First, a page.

USCIS announced that between 4/30/18 and 10/31/18, the USCIS California Service Center (CSC) and the CBP Blaine, WA port of entry will implement a joint agency pilot program for Canadian citizens seeking L-1 nonimmigrant status under NAFTA. A petitioner can choose to not participate in this pilot.
From April 30, 2018, to Oct. 31, 2018, the USCIS California Service Center (CSC) and the U.S. Customs and Border Protection (CBP) Blaine, Washington, port of entry (POE) will implement a joint agency pilot program for Canadian citizens seeking L-1 nonimmigrant status under the North American Free Trade Agreement (NAFTA). This pilot is designed to facilitate the adjudication and admission process of Canadians traveling to the U.S. as L-1 nonimmigrants.
DHS regulations permit an employer to file an L petition on behalf of a Canadian citizen in conjunction with the Canadian citizen’s application for admission to the United States. Petitioners choosing to participate in the joint agency pilot program will be asked to:
- Submit Form I-129, Petition for a Nonimmigrant Worker, and supporting evidence to the CSC before the Canadian citizen seeks nonimmigrant L-1 admission to the United States through the Blaine POE; and
- Use a cover sheet annotated with “Canadian L” to ensure quick identification of the Form I-129 and for any correspondence thereaer, such as a response to a request for evidence (RFE).
A petitioner who chooses not to participate in the Pilot Program may continue to file its L-1 petition on behalf of a Canadian citizen with CBP at the Blaine POE. In such a case, CBP will accept the petition but will adjudicate it at the next Class A POE.
About the Pilot Program
For those who choose to participate in the pilot program, USCIS will receive fees, issue a Form I-797C receipt notice, and adjudicate the Form I-129. If USCIS needs additional evidence, USCIS will send a request for evidence (RFE) to the petitioner.
CBP will continue to make the final determination on whether a Canadian L-1 applicant is admissible to the United States. Applicants participating in the pilot and seeking an immediate determination of admissibility must bring a copy of the petition approval notice for the Form I-129 when seeking admission to the United States at the Blaine POE.
If the petitioner chooses to send the applicant to the Blaine POE before USCIS makes a decision on the Form I-129, there may be delays while USCIS remotely adjudicates the form. In such a case, the applicant must bring a copy of the petition receipt notice for the Form I-129 and await adjudication of the Form I129.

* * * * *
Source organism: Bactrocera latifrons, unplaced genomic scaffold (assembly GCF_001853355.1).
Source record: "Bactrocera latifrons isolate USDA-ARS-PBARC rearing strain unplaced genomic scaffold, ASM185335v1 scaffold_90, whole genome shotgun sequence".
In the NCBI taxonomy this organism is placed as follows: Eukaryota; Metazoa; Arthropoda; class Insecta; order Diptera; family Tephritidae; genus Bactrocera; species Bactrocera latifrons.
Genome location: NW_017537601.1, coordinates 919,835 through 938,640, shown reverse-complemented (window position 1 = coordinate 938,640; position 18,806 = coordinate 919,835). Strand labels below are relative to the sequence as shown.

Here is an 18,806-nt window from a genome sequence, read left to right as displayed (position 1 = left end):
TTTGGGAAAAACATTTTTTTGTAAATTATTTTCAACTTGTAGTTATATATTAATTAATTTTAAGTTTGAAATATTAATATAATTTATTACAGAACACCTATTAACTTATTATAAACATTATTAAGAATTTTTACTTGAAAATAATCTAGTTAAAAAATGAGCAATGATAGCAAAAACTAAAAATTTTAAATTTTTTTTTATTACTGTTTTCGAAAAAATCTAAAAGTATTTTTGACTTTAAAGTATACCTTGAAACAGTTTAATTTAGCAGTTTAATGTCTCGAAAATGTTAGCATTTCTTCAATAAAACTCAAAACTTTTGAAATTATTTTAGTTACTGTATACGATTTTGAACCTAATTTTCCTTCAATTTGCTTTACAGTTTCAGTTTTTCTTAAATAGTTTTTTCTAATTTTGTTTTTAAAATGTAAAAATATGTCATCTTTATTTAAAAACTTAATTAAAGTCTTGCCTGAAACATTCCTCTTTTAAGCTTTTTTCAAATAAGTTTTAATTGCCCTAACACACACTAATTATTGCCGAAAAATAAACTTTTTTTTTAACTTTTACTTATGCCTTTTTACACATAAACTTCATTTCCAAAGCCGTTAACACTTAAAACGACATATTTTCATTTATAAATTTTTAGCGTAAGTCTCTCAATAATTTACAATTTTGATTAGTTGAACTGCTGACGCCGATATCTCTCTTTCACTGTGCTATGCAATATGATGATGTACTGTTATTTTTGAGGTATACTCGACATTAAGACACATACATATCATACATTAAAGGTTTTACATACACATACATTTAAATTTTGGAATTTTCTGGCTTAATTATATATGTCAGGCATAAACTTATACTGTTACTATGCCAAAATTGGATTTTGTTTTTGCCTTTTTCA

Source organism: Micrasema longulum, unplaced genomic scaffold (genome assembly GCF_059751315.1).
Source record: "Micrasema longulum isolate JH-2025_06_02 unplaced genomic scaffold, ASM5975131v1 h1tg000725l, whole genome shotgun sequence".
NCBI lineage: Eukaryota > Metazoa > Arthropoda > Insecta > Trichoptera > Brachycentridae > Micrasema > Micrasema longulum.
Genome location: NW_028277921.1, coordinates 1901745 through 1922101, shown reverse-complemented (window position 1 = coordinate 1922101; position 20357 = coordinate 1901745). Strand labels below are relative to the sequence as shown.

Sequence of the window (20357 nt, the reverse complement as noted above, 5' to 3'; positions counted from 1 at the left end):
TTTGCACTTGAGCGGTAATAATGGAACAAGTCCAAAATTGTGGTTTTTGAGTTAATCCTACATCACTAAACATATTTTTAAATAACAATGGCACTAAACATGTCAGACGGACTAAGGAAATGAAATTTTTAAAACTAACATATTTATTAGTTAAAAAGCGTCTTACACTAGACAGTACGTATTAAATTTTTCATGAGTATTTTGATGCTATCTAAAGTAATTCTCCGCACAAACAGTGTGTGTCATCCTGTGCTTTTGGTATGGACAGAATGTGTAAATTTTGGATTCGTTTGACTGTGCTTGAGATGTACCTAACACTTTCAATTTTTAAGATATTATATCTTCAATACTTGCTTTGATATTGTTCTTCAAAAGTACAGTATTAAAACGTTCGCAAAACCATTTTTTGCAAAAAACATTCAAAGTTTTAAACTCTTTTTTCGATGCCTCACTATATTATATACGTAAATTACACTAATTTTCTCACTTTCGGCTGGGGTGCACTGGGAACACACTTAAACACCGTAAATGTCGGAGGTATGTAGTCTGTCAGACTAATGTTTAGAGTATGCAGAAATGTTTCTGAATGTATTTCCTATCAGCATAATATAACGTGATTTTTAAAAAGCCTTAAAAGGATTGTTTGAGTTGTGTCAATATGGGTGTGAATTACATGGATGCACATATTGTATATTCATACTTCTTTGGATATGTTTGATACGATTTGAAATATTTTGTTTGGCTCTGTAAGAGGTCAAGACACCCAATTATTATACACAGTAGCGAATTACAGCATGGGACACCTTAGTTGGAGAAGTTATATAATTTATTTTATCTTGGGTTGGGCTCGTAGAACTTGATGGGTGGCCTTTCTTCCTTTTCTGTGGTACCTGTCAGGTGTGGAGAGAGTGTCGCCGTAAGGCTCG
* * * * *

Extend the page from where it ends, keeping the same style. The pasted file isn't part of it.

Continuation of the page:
If a petitioner chooses not to file the Form I-129 in advance with USCIS, the filing may continue to be made with CBP at the Blaine POE, but CBP will adjudicate it during the pilot at the nearest Class A POE. The beneficiary may apply for admission at any designated Class A CBP POE optimized for processing L-1 petitions for Canadian citizen beneficiaries. Accordingly, petitioners can still choose to have CBP adjudicate their petitions at the time an applicant appears at any CBP-designated Class A POE or preclearance airport (PC). The three optimized stations nearest to Blaine are Class A POEs Point Roberts, Washington, and Sumas, Washington, and the Vancouver, Washington, PC.
CBP and USCIS strongly encourage petitioners participating in the L-1 pilot program to file L-1 nonimmigrant petitions with USCIS as far in advance of travel as possible. The L-1 nonimmigrant pilot program for Canadian citizens will allow both agencies to determine the efficiency of the program’s procedures, identify shortcomings, and develop operational improvements. During the six-month pilot, stakeholders may communicate and provide feedback to USCIS through [email protected]. Once the pilot is complete, USCIS will seek feedback from stakeholders before considering extending the program concept to other POEs.
About L-1 Canadians
Under existing law, a Canadian citizen may apply for admission as an L-1 nonimmigrant by presenting a petitioning employer’s Form I-129 to an immigration officer at a Class A port of entry or pre-clearance airport. Alternatively, an L-1 petitioner may choose to file a Form I-129 for a Canadian citizen with USCIS, seeking to classify the individual as eligible for L-1 nonimmigrant status. If the petitioner chooses to file its petition with USCIS and USCIS approves the Form I-129, the qualifying Canadian citizen may then apply at a POE for admission to the United States in L-1 status.
Source: AILA Doc. No. 18040260.